How To Exploit Market Seasonality
Sheila Jamison and Rich Jamison
Like October’s stock market ride? Keep your seatbelt fastened! That was in the market’s “weak season” – we’re just beginning the “strong season” now.
We draw two conclusions from the historically trends:
- Be in the market all year long
- In different market segments for the different seasonal trends.
We’re just entering a new strong season. We need to adjust positions to be prepared for history to repeat itself.
Market Seasonality 101
A quick refresher (you’ve seen it before, but not like in our black and white example coming up a bit later): For the stock market
Nov 1st – Apr 30th = the strong season
May 1st – Oct 31st = the weak season
Nothing in this business is ever guaranteed. Sounds a lot like life, doesn’t it? If history repeats itself however, we’re just into liftoff. And Blackie Sherrod noted,
"History must repeat itself because we pay such little attention to it the first time."
It’s a cute quote. We don’t think he meant it humorously.
What Does This Mean For Me?
Perhaps nothing … unless an $838 thousand gain means more than just about breaking even to you. Get your attention?
Looking at these periods from May 1st 1950 through the end of last month, we find that the DJIA is up over 18 times as much in the strong season as it is in the weak season. In different terms, the DJIA rose by an average of 0.39% during the weak season compared to 7.54% during the strong one.
As you know, averages can deceive. The same percentage means something different in terms of total dollars depending upon when and how it is used. A 50% gain or loss of $100 always equals $50. But sequentially applied – as in successive periods – changes the absolute value.
For example, if you begin with $100:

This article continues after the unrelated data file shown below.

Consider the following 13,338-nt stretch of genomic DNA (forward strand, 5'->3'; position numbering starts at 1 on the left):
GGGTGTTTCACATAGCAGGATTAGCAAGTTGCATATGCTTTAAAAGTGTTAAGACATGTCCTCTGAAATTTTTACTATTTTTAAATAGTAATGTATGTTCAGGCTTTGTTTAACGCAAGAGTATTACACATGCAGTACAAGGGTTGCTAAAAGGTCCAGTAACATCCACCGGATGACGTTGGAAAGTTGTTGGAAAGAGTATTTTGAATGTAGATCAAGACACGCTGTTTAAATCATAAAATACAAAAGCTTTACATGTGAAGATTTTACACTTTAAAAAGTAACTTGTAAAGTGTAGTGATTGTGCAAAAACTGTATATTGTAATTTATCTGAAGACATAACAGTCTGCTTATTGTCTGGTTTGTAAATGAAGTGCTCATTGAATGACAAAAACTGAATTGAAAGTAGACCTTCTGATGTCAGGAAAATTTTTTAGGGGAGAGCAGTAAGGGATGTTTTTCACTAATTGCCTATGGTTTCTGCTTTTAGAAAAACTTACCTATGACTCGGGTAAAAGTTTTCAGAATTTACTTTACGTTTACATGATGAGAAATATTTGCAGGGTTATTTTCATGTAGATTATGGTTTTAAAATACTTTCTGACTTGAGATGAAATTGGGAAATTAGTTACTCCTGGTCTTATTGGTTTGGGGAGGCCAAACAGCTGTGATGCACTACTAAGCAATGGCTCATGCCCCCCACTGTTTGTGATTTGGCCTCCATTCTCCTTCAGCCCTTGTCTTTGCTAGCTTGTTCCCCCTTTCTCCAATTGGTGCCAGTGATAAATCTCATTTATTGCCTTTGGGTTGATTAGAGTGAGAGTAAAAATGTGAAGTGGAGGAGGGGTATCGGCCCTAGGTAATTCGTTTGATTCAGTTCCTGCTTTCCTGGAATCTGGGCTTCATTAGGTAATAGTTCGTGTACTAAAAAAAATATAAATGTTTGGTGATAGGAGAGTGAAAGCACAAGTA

and in year 1 you gain 50%, you have $150.
If in year 2 you lose 50%, you have $75, not $100
Yet adding up the plus 50% and minus 50% would suggest the gain or loss is zero,
= 0% (actually, divided by 2, but that doesn’t change anything.)
Your average return is 0% - but you’re out $25!
Now, In New Terms
How does this apply to the 0.39% and 7.54% numbers; the average returns? If you invested $10,000 in the DJIA* on May 1st 1950, took your money out at the end of the last day of October the next year, and then repeated that every year (66 weak seasons) through 2015, you would now have $9,677, not counting any dividends or trading costs. That is, you’re out $323 despite the +0.39% return and 39 of the weak seasons being positive during the 66 total periods included.
What if you did something similar … but investing in the strong seasons instead? Put your $10,000 into the DJIA* from November 1st 1950, take it out at April’s end in 1951 and repeat that process for the 65 strong seasons through 2015’s April close. The 7.54% doesn’t sound overwhelming. However, you’d now have $848,167! Note too that 51 of the 65 strong seasons in our study period were positive.
Haste Makes Waste
There are those who see this as all the market’s gains since 1950 are from the strong season. Hence, sell in May and go away!
That is the overly simplistic, hasty view. There were 39 years in which the weak season still produced gains for the DJIA. They were generally smaller gains, but 7 years saw double digit growth during the weak season. There is money to be captured in both seasons.
- Be in the market all through the year
- in the seasonally appropriate segments.
Want to know more about what is seasonally appropriate? Give us a ring to talk. We’ll be pleased to discuss it with you and provide some answers.
*It isn’t possible to invest in the index itself. You would need a mutual fund or ETF that mimicked the DJIA or else the 30 stocks that comprise it in appropriate (i.e., price weighted) proportions.
Data from Daily Market Report. @ Dorseywright.com. October 30, 2015.
Daily Market Report. @ Dorseywright.com. November 3, 2015.
The Stock Trader’s Almanac. @ stocktradersalmanac.com. November, 2015